Besides the Montclair, the festivals other venues include the 1,600-square-foot Wellmont, and another theater at the Montclair Kimberly Academy.

The festival’s strong backing and foundation allows it to program serious-minded and daring films, confident the audience will turn out.

“We have a large African-American community. We have a very strong LGBTQ community. We have women who are feminists and want to see strong women behind the camera and doing top line work. So we take that all into consideration,” notes Hall.

He credits senior programmer Larisa Apan and programmer Rebecca Sokol with helping to find films that will keep people thinking long after the lights come up.

One example is Four Daughters, a Tunisian documentary by Kaouther Ben Hania that Apan embraced, and which won the festival’s main documentary prize. It’s an intense film that challenges both documentary form — several subjects are replaced by actors, for reasons that prove to be very justified — and audience’s comfort levels. Very painful subjects come up for blunt examination.

But the film is also a stunning investigation of how the personal can turn painfully political. The festival welcomed the director for a deep-dive into her intentions.

“Let’s take it into the cinema and have a discussion,” right?” Hall says. “I think that is a really effective way to program challenging work — to make sure somebody’s there to speak about it, because then we can have a real, meaningful discussion about it.”

Hall has worked at some of the top festivals in the country — including Hamptons, Sarasota and Nantucket — and what drew him to Montclair was that engagement.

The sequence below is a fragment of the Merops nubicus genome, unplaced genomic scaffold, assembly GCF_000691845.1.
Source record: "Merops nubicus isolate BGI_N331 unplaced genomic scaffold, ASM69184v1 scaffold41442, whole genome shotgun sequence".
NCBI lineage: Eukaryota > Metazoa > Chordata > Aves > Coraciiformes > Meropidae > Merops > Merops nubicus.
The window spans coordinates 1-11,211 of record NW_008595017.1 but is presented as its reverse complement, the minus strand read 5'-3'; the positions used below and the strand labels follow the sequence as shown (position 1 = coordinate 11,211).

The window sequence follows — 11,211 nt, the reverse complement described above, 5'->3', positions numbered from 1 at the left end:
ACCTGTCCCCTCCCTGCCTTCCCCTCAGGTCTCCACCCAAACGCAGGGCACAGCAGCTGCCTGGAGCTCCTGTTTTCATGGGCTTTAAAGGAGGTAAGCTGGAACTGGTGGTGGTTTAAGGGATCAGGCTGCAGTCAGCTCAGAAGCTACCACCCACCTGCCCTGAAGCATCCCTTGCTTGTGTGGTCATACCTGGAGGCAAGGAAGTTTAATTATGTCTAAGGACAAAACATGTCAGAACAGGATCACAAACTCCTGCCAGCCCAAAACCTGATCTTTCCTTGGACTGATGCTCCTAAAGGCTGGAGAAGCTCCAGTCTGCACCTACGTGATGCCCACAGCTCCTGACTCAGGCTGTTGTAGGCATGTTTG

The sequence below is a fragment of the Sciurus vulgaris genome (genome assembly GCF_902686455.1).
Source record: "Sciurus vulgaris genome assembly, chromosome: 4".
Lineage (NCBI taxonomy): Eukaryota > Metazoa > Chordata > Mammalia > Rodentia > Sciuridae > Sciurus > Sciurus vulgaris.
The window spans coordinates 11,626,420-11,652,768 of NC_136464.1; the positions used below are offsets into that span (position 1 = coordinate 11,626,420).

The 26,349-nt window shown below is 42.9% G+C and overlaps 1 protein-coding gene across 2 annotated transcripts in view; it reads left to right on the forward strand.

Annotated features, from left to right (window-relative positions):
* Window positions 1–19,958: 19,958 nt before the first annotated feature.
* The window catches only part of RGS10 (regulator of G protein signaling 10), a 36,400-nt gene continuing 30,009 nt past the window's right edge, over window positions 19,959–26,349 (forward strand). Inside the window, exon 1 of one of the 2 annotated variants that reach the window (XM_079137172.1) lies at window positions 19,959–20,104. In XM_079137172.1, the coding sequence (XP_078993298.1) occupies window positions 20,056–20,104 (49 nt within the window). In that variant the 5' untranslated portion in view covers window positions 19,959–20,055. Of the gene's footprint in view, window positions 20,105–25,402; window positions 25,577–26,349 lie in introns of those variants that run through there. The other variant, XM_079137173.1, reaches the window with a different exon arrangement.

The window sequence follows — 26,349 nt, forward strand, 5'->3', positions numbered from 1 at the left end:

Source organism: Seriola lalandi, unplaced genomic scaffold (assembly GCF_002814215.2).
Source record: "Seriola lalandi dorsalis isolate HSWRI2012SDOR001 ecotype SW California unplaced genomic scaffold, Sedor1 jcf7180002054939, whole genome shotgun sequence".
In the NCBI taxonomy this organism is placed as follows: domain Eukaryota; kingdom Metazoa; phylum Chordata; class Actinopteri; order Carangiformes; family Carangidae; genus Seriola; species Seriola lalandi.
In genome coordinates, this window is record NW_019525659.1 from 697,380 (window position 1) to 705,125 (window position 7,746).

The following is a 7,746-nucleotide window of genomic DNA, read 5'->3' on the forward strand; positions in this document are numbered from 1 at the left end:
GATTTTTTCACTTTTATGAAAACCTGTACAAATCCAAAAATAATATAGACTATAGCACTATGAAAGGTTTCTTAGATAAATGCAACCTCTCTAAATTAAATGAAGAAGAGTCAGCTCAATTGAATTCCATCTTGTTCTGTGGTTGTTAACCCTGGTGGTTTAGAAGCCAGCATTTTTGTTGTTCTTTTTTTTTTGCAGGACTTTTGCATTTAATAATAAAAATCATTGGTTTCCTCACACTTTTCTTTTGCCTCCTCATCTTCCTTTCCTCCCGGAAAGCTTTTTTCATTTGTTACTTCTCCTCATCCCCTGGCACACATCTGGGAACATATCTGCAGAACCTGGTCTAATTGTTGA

Gottung has been in the Montclair area for two decades, and has a deep connection to the community both through the festival and her previous experience in educational fundraising and though one of the most passionate things that can connect a community — college sports. She was the head field hockey coach at Montclair State University, and rose to become the director of development in the College of Education and Human Services and Athletics.

She joined Montclair Film last year, drawn to “how alive it brings a town that’s already pretty alive.”

The last few years haven’t been easy for Montclair or any festival. COVID was a global challenge, and though you wouldn’t know it on sight, the immaculate Montclair Film headquarters have been flooded repeatedly.

“And in a tough year of the writers strike and the SAG-AFTRA strike, we were really worried about whether we were we going to be able to fund things the way that we needed to,” says Gottung. “And again, the community steps up, the artistic community steps up, and we actually have more sponsors than we had even last year.”

Main image: (L-R) Beth Gottung, Evelyn McGee Colbert, Stephen Colbert, Martin Scorsese, New Jersey Gov. Phil Murphy, First Lady Tammy Murphy and Tom Hall. Photo courtesy of Montclair Film.